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Oil painting - Rocky Coast with figures and boats
  • Rocky Coast with figures and boats
    Clays, Paul Jean, born 1819 - died 1900
  • Enlarge image

Rocky Coast with figures and boats

  • Object:

    Oil painting

  • Date:

    1855 (painted)

  • Artist/Maker:

    Clays, Paul Jean, born 1819 - died 1900 (painter (artist))

  • Materials and Techniques:

    Oil on canvas

  • Credit Line:

    Bequeathed by Rev. Chauncey Hare Townshend

  • Museum number:


  • Gallery location:

    In Storage

Paul-Jean Clays (1817-1900) was born in Bruges but studied in Paris with Horace Vernet (1789-1863) and the marine artist Théodore Gudin (1802-1880). He later joined the cicle of the mathematician Adolphe Quételet, Director of the Brussels Observatory, which included many of the leading artists and scientists of the time.

This painting is a typical example of Clays' prolific output of marine paintings. It represents a Dutch or Flemish coast at low tide bathed in the sunlight, with a cliff on the right hand-side, a boat and figures on the beach. Clays combined seascape and genre painting and, like many artists of his generations, was particularly interested in the pictorial rendering of light.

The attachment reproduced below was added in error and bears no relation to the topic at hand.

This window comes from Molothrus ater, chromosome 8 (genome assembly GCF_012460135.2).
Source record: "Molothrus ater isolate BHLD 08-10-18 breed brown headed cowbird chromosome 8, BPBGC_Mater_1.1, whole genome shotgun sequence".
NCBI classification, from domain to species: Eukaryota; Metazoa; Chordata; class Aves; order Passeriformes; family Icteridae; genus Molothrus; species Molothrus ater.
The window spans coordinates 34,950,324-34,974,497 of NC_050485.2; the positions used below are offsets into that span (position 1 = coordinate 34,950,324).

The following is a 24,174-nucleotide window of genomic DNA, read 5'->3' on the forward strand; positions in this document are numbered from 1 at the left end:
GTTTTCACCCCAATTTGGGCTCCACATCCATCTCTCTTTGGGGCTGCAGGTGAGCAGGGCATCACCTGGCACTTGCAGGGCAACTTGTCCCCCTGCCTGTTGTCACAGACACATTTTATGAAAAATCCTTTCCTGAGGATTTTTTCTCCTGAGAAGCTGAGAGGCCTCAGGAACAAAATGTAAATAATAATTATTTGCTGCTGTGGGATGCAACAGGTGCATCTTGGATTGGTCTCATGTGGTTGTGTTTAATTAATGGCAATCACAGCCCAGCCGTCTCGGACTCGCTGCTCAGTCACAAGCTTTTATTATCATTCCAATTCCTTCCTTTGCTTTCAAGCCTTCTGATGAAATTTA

Physical description

A Dutch of Flemish coast at low tide bathed in the sunlight, with a cliff on the right hand-side, a boat and figures on the beach.


1855 (painted)


Clays, Paul Jean, born 1819 - died 1900 (painter (artist))

Materials and Techniques

Oil on canvas

Marks and inscriptions

'P. J. Clays 1855'
Signed and dated by the artist, lower right


Height: 60.3 cm estimate, Width: 95.2 cm estimate, :

Object history note

Bequeathed by Rev. Chauncey Hare Townshend, 1868
Ref : Parkinson, Ronald, Catalogue of British Oil Paintings 1820-1860. Victoria & Albert Museum, HMSO, London, 1990. p.xix.